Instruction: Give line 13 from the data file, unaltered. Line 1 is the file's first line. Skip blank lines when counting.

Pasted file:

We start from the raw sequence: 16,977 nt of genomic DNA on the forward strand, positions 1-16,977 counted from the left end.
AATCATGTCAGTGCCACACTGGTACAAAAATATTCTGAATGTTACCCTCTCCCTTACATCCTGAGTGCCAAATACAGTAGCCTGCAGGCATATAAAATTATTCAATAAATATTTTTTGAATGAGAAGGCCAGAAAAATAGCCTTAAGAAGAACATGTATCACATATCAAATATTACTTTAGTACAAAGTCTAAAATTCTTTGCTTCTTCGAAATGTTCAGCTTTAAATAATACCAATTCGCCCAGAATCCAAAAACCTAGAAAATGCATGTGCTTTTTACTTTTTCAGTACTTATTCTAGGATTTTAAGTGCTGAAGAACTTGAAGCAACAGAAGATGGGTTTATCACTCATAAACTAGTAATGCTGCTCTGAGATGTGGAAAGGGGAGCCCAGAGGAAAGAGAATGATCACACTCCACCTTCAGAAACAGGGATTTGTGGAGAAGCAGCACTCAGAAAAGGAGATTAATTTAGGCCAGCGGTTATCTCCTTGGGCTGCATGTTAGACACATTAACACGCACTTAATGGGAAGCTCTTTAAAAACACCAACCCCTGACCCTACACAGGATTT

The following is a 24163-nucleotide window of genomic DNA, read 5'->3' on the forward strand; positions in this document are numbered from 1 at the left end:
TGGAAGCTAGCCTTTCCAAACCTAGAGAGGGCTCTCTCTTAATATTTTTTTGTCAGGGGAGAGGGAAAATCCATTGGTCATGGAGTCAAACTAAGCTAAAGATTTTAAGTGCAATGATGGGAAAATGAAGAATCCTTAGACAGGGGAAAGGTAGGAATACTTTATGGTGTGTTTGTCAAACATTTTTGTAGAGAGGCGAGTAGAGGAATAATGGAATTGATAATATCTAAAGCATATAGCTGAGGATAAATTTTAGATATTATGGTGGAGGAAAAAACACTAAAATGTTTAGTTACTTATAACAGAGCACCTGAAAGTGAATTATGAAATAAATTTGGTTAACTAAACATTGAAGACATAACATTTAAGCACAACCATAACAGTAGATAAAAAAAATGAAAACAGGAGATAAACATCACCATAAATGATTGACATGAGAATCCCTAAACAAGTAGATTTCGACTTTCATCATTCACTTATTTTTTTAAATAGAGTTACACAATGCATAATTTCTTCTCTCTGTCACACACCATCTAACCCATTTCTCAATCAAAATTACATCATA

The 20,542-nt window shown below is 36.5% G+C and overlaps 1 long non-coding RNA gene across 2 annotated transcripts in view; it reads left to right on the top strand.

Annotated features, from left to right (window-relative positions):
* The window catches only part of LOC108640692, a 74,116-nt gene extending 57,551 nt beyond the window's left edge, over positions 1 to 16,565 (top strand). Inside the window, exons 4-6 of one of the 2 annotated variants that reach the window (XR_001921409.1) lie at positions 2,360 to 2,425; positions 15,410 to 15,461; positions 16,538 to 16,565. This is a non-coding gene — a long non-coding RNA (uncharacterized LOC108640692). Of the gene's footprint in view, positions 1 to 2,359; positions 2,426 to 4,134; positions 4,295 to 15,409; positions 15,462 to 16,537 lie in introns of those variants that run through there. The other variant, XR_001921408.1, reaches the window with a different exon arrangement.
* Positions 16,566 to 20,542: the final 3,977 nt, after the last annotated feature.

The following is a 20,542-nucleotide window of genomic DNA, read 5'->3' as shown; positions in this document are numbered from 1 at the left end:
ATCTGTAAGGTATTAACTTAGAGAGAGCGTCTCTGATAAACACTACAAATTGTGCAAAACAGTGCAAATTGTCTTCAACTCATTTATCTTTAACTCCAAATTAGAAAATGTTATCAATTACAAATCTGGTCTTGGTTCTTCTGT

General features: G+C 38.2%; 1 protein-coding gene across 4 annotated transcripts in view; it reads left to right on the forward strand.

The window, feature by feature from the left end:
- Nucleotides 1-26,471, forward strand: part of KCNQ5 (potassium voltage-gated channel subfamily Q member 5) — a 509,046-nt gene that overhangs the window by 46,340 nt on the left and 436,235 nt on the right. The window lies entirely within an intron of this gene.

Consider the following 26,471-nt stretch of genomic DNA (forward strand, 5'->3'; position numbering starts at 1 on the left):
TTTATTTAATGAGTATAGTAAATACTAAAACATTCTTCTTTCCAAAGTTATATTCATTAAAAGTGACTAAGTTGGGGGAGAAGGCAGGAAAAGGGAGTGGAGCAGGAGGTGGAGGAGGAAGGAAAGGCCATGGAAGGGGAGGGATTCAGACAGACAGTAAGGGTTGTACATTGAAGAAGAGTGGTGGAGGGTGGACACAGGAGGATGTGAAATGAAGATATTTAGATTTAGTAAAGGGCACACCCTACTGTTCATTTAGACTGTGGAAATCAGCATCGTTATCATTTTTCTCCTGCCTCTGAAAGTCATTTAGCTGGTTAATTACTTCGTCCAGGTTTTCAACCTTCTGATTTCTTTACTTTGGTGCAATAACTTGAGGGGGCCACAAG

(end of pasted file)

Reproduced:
- Nucleotides 1-26,471, forward strand: part of KCNQ5 (potassium voltage-gated channel subfamily Q member 5) — a 509,046-nt gene that overhangs the window by 46,340 nt on the left and 436,235 nt on the right. The window lies entirely within an intron of this gene.